The NFL has determined that Peyton Manning did not use human growth hormone or any other performance-enhancing drug banned under the league's policy.
The league announced its decision in a statement released Monday, saying it "found no credible evidence" of allegations in an Al-Jazeera America report that Manning's wife received deliveries of HGH in 2011.
Before making its final determination, the NFL interviewed Manning and his wife, Ashley, who were "fully cooperative with the investigation," according to the league.
The NFL also received medical records pertinent to the case and, after reviewing them and the interviews, determined there wasn't any evidence that any violation had occurred.
The NFL Players Association also issued a statement later Monday about Manning, who retired earlier this offseason.
"As a former player, Peyton Manning is free to do whatever he believes is in his best interest," the NFLPA's statement said. "The Union knows that he understands the rights of players under the Collective Bargaining Agreement and would never do anything to hurt or undermine active players in support of those rights."
Al-Jazeera America reported in December that an intern at an Indianapolis anti-aging clinic was secretly recorded suggesting that Ashley Manning received shipments of HGH. Peyton Manning, then with the Indianapolis Colts, was rehabbing from neck surgeries. HGH is banned by professional sports leagues and is legal to prescribe for only a few specific medical conditions.
The intern, Charles Sly, recanted his statements, which were recorded without his knowledge. He said they were fabricated in an attempt to impress a potential business partner.
Manning angrily denounced the report, calling it "completely fabricated, complete trash, garbage" and insisting he never took shortcuts in his return to football after missing the 2011 season with neck problems. He said he supported an NFL investigation into the report.
Manning retired after his Denver Broncos beat the Carolina Panthers to win the Super Bowl in February.
While Manning is now in the clear, other players might not be. The league still is planning to interview Packers linebackers Julius Peppers and Clay Matthews when Green Bay's camp opens Monday, along with former Packers defensive lineman Mike Neal and Steelers linebacker James Harrison -- all of whom were mentioned in the Al-Jazeera report.
Packers coach Mike McCarthy on Monday sounded confident that Matthews and Peppers also would eventually be exonerated.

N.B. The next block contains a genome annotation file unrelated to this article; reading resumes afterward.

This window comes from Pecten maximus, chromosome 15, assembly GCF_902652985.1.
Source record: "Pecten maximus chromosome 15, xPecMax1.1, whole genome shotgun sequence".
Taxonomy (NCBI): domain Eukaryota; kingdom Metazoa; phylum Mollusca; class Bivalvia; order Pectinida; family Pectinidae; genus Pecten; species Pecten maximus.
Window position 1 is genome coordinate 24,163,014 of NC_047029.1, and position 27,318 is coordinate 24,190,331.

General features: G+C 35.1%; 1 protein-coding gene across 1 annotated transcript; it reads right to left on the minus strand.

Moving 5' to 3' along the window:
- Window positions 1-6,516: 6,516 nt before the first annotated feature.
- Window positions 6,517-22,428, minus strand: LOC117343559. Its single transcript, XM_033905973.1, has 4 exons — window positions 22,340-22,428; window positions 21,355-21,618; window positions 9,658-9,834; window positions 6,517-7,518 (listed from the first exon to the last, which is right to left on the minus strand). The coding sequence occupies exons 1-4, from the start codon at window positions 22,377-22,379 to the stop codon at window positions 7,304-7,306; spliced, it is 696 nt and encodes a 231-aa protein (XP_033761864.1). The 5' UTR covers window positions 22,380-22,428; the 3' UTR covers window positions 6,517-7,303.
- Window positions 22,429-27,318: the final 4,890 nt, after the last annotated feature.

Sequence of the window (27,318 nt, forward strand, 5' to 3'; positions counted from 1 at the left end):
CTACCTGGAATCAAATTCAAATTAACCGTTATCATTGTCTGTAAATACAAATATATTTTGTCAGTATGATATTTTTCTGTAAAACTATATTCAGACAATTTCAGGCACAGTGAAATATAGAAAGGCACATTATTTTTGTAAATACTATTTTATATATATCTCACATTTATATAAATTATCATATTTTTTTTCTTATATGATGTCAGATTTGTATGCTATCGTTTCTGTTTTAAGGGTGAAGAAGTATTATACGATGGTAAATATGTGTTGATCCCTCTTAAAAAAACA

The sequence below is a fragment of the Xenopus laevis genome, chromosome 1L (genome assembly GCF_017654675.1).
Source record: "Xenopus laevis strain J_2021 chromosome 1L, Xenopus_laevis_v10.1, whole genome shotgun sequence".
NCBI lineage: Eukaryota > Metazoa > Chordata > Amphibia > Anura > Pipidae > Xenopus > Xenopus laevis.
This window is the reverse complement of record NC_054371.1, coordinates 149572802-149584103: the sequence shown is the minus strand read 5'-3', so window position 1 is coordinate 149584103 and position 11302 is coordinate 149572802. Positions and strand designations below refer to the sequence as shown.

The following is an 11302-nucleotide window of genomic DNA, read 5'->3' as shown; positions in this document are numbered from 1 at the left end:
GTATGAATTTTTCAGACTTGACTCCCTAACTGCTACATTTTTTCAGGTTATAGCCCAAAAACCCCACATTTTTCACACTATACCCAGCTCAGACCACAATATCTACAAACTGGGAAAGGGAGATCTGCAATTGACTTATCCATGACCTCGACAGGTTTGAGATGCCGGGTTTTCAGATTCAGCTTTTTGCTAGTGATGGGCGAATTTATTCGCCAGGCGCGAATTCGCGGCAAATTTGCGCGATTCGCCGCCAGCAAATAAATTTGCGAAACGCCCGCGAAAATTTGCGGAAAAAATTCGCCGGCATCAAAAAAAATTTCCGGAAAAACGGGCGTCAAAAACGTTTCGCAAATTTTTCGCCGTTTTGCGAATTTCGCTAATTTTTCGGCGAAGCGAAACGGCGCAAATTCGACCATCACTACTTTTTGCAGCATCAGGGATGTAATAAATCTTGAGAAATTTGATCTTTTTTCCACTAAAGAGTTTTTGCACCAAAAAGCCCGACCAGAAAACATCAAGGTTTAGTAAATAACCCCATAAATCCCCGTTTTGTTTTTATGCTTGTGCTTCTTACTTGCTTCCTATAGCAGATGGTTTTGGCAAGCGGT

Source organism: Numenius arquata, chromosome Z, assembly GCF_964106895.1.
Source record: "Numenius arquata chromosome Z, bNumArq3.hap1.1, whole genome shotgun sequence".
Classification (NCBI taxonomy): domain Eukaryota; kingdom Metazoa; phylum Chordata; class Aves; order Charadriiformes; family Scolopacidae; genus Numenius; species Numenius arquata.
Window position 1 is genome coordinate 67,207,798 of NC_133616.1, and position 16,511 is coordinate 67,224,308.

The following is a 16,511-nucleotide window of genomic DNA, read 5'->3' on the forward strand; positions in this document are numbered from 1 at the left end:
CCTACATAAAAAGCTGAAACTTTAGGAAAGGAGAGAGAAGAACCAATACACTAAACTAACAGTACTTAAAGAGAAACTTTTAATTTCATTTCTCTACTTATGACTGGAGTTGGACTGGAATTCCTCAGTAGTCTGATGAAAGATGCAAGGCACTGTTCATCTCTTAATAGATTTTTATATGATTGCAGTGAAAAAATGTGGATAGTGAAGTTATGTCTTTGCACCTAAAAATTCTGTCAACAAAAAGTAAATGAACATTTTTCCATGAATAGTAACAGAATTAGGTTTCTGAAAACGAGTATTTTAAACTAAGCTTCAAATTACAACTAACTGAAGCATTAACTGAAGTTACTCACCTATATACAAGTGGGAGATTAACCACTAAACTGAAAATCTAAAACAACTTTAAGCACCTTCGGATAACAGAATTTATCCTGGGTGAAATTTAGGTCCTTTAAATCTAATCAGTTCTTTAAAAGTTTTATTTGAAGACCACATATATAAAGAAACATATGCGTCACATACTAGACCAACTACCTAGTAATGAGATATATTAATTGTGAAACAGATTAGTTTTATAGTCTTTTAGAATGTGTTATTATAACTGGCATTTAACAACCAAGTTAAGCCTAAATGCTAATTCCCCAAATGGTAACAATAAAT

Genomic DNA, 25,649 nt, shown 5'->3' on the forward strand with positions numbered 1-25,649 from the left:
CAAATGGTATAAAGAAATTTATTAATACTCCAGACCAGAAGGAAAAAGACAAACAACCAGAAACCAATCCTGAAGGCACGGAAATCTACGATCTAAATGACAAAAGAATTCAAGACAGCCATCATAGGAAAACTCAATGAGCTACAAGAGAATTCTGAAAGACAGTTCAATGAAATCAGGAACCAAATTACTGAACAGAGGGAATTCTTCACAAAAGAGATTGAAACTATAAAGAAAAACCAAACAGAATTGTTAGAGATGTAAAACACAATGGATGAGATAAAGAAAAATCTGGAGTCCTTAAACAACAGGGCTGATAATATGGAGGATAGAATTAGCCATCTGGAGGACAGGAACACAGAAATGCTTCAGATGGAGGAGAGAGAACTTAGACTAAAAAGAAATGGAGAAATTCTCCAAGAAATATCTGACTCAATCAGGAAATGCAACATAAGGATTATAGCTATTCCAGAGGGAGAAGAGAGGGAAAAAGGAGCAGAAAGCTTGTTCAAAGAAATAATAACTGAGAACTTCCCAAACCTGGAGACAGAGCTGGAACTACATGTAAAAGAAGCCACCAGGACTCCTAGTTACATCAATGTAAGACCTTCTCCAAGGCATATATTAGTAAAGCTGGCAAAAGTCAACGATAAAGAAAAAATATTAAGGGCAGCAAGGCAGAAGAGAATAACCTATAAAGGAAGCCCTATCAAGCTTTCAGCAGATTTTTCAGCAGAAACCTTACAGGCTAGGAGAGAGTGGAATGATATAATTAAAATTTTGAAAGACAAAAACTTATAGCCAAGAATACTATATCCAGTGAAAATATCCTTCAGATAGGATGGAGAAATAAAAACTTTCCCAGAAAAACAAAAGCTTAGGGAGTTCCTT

"I have not talked to them recently [about it]; I talked to them back in the season when it first came out, and frankly I don't have anything else to really report on it," McCarthy said. "I have no reason to be concerned based on the conversations I've been a part of."
Each of the players sent written affidavits to the NFL, thinking that was sufficient for the league's investigation. The league thought otherwise and is now demanding that each player meet with NFL security and legal teams. Failure to participate in interviews with the league would be considered as part of the evaluation process for potential discipline.
This is a matter the league's security, and legal teams have been studying and assessing since Al-Jazeera's report in December.
During its investigation, the league studied multiple medical records, worked in consultation with what it believed were expert witnesses and conducted laboratory analysis. Commissioner Roger Goodell had vowed to pursue the matter when the Al-Jazeera report broke.
"On January 11, 2016, the league notified Messrs. Peppers, Neal, Matthews and Harrison that it had initiated an investigation following the airing of the Al-Jazeera America documentary, which raised serious issues concerning their possible violation of the NFL/NFLPA Policy on Performance-Enhancing Substances," the NFL wrote in a letter to the NFLPA last month. "The players were further advised that, with their full and timely cooperation, the investigation would be conducted expeditiously and with minimal disruption.
"While the investigation has proceeded, we have yet to interview the players. We have attempted since early April to work through the NFLPA to schedule them, but despite multiple requests the NFLPA has failed to respond, except to seek reconsideration of the basis for the investigation. This continuing delay and avoidance has obstructed our ability to conduct and conclude the investigation.
"In fairness to all, including the players involved, we must move forward with the interviews. Accordingly, this will advise that the interviews of Messrs. Peppers, Matthews and Harrison will be scheduled for the first day of their respective training camps, and the interview of Mr. Neal [free agent] will take place on or before July 22. The players will be advised of the specific scheduling details by separate correspondence on which the NFLPA will be copied, and of course an NFLPA representative may attend each interview should the player so request."
ESPN's Rob Demovsky contributed to this report.